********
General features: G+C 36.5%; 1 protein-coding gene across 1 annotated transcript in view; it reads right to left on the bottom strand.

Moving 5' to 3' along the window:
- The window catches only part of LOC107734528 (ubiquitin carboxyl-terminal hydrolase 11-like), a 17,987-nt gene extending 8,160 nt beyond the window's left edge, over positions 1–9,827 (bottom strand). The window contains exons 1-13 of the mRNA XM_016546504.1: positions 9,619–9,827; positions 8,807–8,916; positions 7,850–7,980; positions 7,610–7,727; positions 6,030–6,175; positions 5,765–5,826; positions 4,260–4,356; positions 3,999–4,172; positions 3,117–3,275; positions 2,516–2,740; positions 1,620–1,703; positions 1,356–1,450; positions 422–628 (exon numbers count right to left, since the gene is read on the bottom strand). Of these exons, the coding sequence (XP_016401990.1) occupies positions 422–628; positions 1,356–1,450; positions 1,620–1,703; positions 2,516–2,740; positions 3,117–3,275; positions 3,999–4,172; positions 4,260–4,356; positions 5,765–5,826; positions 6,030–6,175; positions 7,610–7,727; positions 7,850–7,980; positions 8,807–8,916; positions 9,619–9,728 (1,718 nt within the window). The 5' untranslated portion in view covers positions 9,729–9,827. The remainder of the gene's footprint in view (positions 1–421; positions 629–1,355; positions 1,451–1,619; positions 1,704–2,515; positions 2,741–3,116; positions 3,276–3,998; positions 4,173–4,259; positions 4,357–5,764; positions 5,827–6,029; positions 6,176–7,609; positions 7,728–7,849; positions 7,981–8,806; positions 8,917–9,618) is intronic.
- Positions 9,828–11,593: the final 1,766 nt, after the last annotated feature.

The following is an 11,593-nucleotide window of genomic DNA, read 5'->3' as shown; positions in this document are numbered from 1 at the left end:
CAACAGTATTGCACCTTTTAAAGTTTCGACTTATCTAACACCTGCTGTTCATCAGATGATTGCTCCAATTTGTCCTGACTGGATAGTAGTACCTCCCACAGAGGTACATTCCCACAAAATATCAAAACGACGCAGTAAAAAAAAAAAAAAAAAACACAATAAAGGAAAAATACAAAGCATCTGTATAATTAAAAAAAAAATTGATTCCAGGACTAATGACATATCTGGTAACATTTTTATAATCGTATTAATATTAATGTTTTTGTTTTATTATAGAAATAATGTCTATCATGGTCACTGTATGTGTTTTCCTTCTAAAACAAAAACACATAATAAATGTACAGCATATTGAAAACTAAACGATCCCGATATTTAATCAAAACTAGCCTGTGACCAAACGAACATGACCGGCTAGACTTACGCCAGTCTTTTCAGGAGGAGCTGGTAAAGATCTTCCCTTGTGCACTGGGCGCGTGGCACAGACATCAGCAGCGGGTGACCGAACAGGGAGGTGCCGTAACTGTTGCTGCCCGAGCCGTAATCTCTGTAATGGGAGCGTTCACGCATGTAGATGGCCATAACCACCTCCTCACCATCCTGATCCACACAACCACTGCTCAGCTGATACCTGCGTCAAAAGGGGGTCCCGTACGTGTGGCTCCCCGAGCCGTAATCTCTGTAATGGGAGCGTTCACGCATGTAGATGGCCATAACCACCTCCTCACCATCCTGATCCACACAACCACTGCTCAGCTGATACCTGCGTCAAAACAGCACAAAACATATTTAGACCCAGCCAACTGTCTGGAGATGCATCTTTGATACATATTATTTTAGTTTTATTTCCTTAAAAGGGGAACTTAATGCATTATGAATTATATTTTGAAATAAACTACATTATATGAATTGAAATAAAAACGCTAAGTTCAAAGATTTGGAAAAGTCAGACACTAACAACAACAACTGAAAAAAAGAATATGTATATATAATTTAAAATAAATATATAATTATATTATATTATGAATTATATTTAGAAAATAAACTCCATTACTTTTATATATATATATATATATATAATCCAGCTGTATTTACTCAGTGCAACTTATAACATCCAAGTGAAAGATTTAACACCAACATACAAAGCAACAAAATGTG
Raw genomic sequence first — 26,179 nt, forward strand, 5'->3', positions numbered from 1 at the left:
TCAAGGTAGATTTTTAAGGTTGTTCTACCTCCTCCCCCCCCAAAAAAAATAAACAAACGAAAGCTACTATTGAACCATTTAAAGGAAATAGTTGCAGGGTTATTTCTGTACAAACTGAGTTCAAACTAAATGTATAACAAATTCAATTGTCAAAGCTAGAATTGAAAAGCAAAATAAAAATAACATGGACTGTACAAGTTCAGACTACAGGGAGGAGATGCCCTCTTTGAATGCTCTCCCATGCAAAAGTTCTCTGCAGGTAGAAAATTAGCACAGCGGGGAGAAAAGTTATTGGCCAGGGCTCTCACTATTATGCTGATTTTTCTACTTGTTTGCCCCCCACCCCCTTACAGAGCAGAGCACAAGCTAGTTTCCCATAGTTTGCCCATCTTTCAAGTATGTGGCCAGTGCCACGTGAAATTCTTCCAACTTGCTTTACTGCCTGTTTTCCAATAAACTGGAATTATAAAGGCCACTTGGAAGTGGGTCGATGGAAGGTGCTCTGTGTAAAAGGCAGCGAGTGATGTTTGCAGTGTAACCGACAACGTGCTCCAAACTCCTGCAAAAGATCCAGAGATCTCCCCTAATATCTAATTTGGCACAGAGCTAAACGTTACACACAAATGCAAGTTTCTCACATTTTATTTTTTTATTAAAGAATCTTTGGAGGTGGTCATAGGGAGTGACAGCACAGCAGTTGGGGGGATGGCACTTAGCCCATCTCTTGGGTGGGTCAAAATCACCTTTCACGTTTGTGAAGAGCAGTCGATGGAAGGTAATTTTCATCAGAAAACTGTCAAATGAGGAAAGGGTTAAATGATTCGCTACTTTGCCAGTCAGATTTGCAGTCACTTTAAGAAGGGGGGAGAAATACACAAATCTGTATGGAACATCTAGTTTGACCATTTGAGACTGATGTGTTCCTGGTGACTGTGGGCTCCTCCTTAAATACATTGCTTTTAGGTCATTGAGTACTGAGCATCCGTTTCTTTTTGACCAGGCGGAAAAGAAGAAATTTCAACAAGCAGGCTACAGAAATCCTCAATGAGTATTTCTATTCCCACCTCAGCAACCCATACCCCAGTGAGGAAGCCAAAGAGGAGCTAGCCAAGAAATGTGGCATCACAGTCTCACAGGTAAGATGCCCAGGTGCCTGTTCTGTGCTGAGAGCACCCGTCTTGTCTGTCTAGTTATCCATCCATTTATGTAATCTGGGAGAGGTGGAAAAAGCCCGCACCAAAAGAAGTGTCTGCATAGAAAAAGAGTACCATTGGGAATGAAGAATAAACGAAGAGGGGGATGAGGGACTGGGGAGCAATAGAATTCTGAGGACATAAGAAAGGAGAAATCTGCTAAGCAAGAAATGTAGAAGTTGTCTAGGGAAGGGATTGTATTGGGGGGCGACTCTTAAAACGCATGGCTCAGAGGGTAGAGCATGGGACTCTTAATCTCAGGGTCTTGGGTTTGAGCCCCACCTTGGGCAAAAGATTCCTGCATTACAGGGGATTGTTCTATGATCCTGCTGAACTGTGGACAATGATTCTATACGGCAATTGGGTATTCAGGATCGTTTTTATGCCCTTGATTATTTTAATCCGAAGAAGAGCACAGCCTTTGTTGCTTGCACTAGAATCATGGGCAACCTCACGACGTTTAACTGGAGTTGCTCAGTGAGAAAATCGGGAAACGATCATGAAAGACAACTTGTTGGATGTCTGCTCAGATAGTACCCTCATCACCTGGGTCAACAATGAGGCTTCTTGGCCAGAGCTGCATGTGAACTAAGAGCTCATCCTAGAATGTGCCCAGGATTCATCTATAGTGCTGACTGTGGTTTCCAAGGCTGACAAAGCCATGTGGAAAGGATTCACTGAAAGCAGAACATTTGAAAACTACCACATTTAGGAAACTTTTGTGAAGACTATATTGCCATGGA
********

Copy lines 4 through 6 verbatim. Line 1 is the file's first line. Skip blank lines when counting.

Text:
- Positions 9,828–11,593: the final 1,766 nt, after the last annotated feature.

The following is an 11,593-nucleotide window of genomic DNA, read 5'->3' as shown; positions in this document are numbered from 1 at the left end:
CAACAGTATTGCACCTTTTAAAGTTTCGACTTATCTAACACCTGCTGTTCATCAGATGATTGCTCCAATTTGTCCTGACTGGATAGTAGTACCTCCCACAGAGGTACATTCCCACAAAATATCAAAACGACGCAGTAAAAAAAAAAAAAAAAAACACAATAAAGGAAAAATACAAAGCATCTGTATAATTAAAAAAAAAATTGATTCCAGGACTAATGACATATCTGGTAACATTTTTATAATCGTATTAATATTAATGTTTTTGTTTTATTATAGAAATAATGTCTATCATGGTCACTGTATGTGTTTTCCTTCTAAAACAAAAACACATAATAAATGTACAGCATATTGAAAACTAAACGATCCCGATATTTAATCAAAACTAGCCTGTGACCAAACGAACATGACCGGCTAGACTTACGCCAGTCTTTTCAGGAGGAGCTGGTAAAGATCTTCCCTTGTGCACTGGGCGCGTGGCACAGACATCAGCAGCGGGTGACCGAACAGGGAGGTGCCGTAACTGTTGCTGCCCGAGCCGTAATCTCTGTAATGGGAGCGTTCACGCATGTAGATGGCCATAACCACCTCCTCACCATCCTGATCCACACAACCACTGCTCAGCTGATACCTGCGTCAAAAGGGGGTCCCGTACGTGTGGCTCCCCGAGCCGTAATCTCTGTAATGGGAGCGTTCACGCATGTAGATGGCCATAACCACCTCCTCACCATCCTGATCCACACAACCACTGCTCAGCTGATACCTGCGTCAAAACAGCACAAAACATATTTAGACCCAGCCAACTGTCTGGAGATGCATCTTTGATACATATTATTTTAGTTTTATTTCCTTAAAAGGGGAACTTAATGCATTATGAATTATATTTTGAAATAAACTACATTATATGAATTGAAATAAAAACGCTAAGTTCAAAGATTTGGAAAAGTCAGACACTAACAACAACAACTGAAAAAAAGAATATGTATATATAATTTAAAATAAATATATAATTATATTATATTATGAATTATATTTAGAAAATAAACTCCATTACTTTTATATATATATATATATATATAATCCAGCTGTATTTACTCAGTGCAACTTATAACATCCAAGTGAAAGATTTAACACCAACATACAAAGCAACAAAATGTG